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Elizabeth Cullingford, Chair CAL 226, Mailcode B5000, Austin, TX 78712 • 512-471-4991

"Our Books, Ourselves"

An anatomy of the book exhibit.

Posted: December 5, 2008



Graduate students in Prof. Barchas’ fall seminar “Graphic Design and the Literary Text” have curated a small exhibit on the anatomy of the printed book, using a few notable anatomy texts from the HRC’s collections.  The exhibit, entitled “Our Books, Ourselves” and facilitated by Dr. Molly Schwartzburg of the HRC, opened on 5 December and should remain up through February.  Please come to the HRC’s second floor (the case is in the lobby of the reading room) to take a look. 

The habit of personifying books, of granting them bodies and selves, extends back further than the technology of print: Plato discussed books as the children of their writers; the ancient Rabbis spoke of the Torah as a bride; and the image of the written word as a human body nearly saturates the Gospel of John, where Christ himself is “the Word made flesh.” But nowhere is this traditional metaphor as fixed as in the language of bibliophiles.  In strict bibliographical terms, a book can sport headpieces, tailpieces and running-heads, footnotes, shoulder-notes, and head-notes, facing-pages, and, of course, a spine.  A piece of metal type for even a single letter can have (though this defies anatomical logic) a beard, feet, and shoulder of its own.  Bibliophiles know that the body of a book is often protected from the elements by real (animal) skin and occasionally needs doctoring. This exhibit showcases a book’s anatomical parts with a selection of anatomy books from the hand-press period, including a sickly Renaissance book with an exposed and broken spine.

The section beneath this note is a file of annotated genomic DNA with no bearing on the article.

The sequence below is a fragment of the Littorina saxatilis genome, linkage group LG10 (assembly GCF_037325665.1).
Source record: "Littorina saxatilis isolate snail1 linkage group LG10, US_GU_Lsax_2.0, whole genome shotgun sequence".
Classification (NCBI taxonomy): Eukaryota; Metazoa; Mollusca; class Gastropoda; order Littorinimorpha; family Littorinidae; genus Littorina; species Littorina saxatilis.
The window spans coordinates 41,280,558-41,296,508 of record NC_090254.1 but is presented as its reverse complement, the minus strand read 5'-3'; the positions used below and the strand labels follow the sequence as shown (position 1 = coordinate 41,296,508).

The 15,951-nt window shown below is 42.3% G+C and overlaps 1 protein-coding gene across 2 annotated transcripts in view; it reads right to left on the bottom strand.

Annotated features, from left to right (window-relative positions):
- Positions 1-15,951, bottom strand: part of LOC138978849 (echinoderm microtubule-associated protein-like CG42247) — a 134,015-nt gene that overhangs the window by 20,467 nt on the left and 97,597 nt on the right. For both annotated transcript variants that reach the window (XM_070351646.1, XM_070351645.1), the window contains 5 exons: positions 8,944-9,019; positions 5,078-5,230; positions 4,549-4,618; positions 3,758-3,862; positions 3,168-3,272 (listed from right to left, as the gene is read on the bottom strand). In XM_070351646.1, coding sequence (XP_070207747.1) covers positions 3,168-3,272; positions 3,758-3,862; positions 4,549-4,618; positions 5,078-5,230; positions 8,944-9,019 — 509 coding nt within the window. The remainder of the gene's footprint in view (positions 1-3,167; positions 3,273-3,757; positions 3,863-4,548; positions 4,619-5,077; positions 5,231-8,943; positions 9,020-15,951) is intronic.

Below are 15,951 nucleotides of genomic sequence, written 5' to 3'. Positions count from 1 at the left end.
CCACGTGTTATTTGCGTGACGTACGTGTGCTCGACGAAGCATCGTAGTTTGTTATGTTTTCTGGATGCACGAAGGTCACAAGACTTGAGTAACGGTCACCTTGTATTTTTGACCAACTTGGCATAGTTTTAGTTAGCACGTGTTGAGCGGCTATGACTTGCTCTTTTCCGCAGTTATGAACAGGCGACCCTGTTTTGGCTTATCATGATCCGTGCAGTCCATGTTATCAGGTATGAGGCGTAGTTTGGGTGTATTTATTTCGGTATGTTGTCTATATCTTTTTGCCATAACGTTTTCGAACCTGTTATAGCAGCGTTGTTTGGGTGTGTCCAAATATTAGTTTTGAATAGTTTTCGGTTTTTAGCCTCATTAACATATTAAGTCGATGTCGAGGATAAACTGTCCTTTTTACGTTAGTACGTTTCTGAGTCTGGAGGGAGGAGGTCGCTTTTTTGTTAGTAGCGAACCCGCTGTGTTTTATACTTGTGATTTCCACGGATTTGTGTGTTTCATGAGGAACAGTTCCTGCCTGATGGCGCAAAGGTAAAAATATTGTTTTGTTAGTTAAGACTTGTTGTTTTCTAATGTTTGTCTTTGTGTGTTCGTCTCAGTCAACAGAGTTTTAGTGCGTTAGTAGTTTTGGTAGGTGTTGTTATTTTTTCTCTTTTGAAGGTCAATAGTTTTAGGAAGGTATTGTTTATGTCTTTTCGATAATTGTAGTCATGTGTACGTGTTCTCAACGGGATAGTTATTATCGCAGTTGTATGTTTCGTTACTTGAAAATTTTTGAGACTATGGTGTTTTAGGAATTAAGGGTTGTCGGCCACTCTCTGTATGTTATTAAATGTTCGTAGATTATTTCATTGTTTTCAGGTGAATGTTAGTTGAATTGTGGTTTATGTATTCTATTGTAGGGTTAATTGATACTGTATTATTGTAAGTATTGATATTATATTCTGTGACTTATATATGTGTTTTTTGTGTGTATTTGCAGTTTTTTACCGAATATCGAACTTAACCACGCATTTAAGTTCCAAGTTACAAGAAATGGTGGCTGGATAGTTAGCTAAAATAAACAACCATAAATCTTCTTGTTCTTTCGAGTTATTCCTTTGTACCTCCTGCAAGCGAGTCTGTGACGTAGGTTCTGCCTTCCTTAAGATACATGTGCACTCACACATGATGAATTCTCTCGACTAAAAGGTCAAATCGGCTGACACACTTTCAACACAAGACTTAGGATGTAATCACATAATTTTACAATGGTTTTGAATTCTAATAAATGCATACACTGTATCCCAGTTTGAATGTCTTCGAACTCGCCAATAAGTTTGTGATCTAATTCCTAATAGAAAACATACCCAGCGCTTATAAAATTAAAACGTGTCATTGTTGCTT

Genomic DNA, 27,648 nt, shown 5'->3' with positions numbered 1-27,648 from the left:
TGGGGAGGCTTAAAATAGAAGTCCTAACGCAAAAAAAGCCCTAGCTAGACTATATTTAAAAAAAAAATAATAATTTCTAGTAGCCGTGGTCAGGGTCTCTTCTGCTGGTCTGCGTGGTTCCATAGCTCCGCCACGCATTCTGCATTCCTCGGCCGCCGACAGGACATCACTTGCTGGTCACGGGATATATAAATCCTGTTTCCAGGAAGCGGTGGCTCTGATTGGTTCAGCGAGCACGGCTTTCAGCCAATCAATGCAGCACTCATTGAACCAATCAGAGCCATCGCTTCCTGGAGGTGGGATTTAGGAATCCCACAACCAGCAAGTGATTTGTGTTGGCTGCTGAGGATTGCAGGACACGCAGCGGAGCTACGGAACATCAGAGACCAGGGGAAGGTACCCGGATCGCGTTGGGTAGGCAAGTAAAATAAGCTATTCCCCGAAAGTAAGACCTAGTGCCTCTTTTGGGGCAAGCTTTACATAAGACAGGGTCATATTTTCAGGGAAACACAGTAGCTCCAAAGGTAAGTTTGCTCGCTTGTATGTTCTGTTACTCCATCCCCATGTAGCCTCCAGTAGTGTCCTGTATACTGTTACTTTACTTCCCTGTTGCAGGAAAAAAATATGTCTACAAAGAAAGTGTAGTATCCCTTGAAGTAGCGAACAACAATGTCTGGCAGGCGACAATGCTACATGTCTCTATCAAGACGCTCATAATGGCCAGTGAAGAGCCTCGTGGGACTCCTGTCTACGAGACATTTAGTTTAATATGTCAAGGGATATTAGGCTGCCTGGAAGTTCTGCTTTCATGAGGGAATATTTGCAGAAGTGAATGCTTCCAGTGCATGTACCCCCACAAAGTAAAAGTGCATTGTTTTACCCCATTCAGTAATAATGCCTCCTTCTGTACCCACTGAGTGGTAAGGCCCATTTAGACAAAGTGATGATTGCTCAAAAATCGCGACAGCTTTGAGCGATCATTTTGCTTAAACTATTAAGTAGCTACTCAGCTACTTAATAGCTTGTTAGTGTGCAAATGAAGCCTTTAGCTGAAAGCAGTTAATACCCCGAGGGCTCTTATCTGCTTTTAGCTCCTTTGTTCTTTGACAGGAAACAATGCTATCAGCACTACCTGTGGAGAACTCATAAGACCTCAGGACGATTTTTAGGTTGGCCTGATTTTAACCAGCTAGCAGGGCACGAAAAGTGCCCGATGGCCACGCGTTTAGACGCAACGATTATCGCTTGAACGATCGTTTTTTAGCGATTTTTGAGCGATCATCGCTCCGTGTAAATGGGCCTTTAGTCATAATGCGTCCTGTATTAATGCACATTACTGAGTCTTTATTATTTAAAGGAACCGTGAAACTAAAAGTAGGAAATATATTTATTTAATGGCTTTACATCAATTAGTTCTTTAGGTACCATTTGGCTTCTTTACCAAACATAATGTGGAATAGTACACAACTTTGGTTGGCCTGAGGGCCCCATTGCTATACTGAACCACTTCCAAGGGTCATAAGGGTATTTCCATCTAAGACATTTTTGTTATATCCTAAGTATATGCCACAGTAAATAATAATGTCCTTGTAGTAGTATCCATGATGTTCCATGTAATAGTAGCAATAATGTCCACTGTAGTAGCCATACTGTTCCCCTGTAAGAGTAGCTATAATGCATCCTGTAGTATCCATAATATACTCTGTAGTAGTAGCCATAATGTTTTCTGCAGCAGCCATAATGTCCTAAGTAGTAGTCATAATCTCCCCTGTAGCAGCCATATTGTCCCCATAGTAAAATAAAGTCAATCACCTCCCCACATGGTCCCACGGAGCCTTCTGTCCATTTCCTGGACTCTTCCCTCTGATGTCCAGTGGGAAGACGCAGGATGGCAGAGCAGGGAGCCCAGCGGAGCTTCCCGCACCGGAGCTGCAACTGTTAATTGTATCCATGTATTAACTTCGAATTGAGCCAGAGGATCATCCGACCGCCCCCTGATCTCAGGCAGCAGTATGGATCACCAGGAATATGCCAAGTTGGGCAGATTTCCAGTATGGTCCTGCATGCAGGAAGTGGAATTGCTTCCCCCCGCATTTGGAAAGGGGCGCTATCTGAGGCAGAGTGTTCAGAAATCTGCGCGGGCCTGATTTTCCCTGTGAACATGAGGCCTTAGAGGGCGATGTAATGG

The showpiece anatomy text in our exhibit is Andreas Vesalius’s famous De humani corporis fabrica (1543).  A literary appropriation of the language of anatomy is instanced by Phineas Fletcher’s The Purple Island (1633), a sprawling epic poem that James Joyce described as “a kind of colored anatomical chart of the human body.” The rise of scientific anatomy, as historian Jonathan Sawday points out, marked “an incisive recomposition of the human body, which entailed an equivalent refashioning of the means by which people made sense of the world around them.” Especially their books, he might have added, for implicit in the language of bibliography remains, to this day, the language of anatomy. 

We hope the examples in our exhibit illustrate some of the ways in which all of us may see our selves and our bodies in our books.

– Yaser Amad, Janine Barchas, William Burdette, Matthew Davies, Hala Herbly, Matthew Reilly, Rachel Schneider, and Dustin Stewart.

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